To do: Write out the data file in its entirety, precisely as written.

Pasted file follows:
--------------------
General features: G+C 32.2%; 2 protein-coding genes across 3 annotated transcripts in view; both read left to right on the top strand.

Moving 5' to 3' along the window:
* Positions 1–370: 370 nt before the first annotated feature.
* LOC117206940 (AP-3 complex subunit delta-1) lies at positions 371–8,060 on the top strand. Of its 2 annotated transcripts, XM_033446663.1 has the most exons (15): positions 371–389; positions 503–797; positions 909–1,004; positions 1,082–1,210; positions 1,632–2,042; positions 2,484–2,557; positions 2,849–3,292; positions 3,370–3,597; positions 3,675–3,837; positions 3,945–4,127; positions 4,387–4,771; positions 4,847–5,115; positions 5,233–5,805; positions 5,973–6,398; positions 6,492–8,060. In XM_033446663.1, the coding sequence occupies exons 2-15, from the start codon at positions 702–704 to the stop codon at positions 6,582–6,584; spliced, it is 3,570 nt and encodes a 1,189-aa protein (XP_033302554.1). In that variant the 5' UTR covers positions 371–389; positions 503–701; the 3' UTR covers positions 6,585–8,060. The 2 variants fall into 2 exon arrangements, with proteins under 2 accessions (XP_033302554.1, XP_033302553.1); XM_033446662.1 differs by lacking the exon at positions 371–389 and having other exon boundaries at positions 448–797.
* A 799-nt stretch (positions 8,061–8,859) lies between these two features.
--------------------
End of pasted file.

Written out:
General features: G+C 32.2%; 2 protein-coding genes across 3 annotated transcripts in view; both read left to right on the top strand.

Moving 5' to 3' along the window:
* Positions 1–370: 370 nt before the first annotated feature.
* LOC117206940 (AP-3 complex subunit delta-1) lies at positions 371–8,060 on the top strand. Of its 2 annotated transcripts, XM_033446663.1 has the most exons (15): positions 371–389; positions 503–797; positions 909–1,004; positions 1,082–1,210; positions 1,632–2,042; positions 2,484–2,557; positions 2,849–3,292; positions 3,370–3,597; positions 3,675–3,837; positions 3,945–4,127; positions 4,387–4,771; positions 4,847–5,115; positions 5,233–5,805; positions 5,973–6,398; positions 6,492–8,060. In XM_033446663.1, the coding sequence occupies exons 2-15, from the start codon at positions 702–704 to the stop codon at positions 6,582–6,584; spliced, it is 3,570 nt and encodes a 1,189-aa protein (XP_033302554.1). In that variant the 5' UTR covers positions 371–389; positions 503–701; the 3' UTR covers positions 6,585–8,060. The 2 variants fall into 2 exon arrangements, with proteins under 2 accessions (XP_033302554.1, XP_033302553.1); XM_033446662.1 differs by lacking the exon at positions 371–389 and having other exon boundaries at positions 448–797.
* A 799-nt stretch (positions 8,061–8,859) lies between these two features.